Children of Liberty
The Bronze Horseman and its sequels have captured the imagination and hearts of millions of readers. Now, Simons has written a prequel to her beloved series, in which she shares the love story of Alexander Belov’s parents: Harold Barrington, the son of a wealthy Boston blue-blood entrepreneur, and Gina (Jane) Attavianos, a Sicilian working-class immigrant, in the early 1900s.
Children of Liberty explores the immigrant experience at the turn of the century from a young girl’s perspective—with which the author personally identifies, as she immigrated to the United States as a young girl—and the forbidden love that draws Alexander’s parents together. It delves into the radical politics that set the stage for the couple’s tragic immigration to the Soviet Union, and class relations in early 20th-century New England.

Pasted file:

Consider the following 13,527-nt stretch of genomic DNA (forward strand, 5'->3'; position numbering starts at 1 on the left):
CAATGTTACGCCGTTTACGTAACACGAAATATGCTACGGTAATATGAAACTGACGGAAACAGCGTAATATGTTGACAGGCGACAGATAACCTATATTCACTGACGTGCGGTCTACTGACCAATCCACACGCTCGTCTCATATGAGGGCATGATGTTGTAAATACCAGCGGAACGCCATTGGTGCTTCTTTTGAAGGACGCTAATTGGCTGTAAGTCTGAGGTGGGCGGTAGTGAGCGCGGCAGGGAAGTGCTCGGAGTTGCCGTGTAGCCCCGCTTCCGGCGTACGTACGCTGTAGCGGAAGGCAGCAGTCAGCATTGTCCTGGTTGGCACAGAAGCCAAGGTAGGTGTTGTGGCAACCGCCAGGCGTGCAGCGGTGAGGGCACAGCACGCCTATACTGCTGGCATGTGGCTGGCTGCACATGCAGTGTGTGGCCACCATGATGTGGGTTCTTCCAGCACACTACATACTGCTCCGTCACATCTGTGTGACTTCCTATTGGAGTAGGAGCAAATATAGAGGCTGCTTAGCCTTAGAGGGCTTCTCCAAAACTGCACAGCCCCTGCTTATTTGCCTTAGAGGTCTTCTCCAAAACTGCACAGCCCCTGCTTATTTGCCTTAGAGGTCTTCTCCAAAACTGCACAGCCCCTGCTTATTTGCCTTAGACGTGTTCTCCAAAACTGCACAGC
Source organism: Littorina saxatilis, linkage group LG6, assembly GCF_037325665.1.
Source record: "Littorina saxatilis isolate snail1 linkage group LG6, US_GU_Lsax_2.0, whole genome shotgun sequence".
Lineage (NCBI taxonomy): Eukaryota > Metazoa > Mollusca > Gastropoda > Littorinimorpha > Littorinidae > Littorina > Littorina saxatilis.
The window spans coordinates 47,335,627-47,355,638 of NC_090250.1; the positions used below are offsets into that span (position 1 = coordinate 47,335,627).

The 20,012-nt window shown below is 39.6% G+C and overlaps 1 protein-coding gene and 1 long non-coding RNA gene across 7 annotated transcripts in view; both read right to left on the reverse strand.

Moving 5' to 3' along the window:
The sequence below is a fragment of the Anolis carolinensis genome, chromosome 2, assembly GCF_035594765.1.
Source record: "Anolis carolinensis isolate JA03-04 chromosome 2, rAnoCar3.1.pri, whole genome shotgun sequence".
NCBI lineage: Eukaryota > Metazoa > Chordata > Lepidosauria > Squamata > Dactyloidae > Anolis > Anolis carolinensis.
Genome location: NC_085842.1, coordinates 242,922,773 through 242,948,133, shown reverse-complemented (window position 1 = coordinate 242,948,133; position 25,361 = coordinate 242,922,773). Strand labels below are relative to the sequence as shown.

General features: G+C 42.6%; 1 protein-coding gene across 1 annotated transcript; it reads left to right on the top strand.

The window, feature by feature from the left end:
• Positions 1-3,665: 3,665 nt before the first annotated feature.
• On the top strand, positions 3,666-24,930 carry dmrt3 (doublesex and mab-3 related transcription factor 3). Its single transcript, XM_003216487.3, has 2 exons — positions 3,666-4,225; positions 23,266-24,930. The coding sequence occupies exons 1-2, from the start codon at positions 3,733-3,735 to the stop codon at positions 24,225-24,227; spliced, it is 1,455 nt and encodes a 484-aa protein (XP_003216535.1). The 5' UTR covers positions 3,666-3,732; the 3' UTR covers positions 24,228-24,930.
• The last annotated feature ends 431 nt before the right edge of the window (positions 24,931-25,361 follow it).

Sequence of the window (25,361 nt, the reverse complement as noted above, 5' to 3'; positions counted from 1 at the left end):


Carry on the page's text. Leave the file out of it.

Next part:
If you are expecting another Bronze Horseman, however, you may be disappointed. The novel lacks the original’s powerful and gripping storytelling, gut-wrenching emotion, and fist-clenching intensity. At the same time, though, the love story is gracefully depicted and the character development is sufficient—simply not brilliant, compared to her other fine novels. The strong focus on the political side of the story may contribute to this; much of the discussion in the book revolves around Harry’s friend Ben’s explanation of his Panama Canal project and Harry’s and Gina’s political views. The conclusion also leaves readers with many unanswered questions.
If you are an ardent fan of The Bronze Horseman series, this novel adds a crucial missing piece to the back story of Alexander’s arrival in the USSR and is recommended, despite the flaws mentioned above.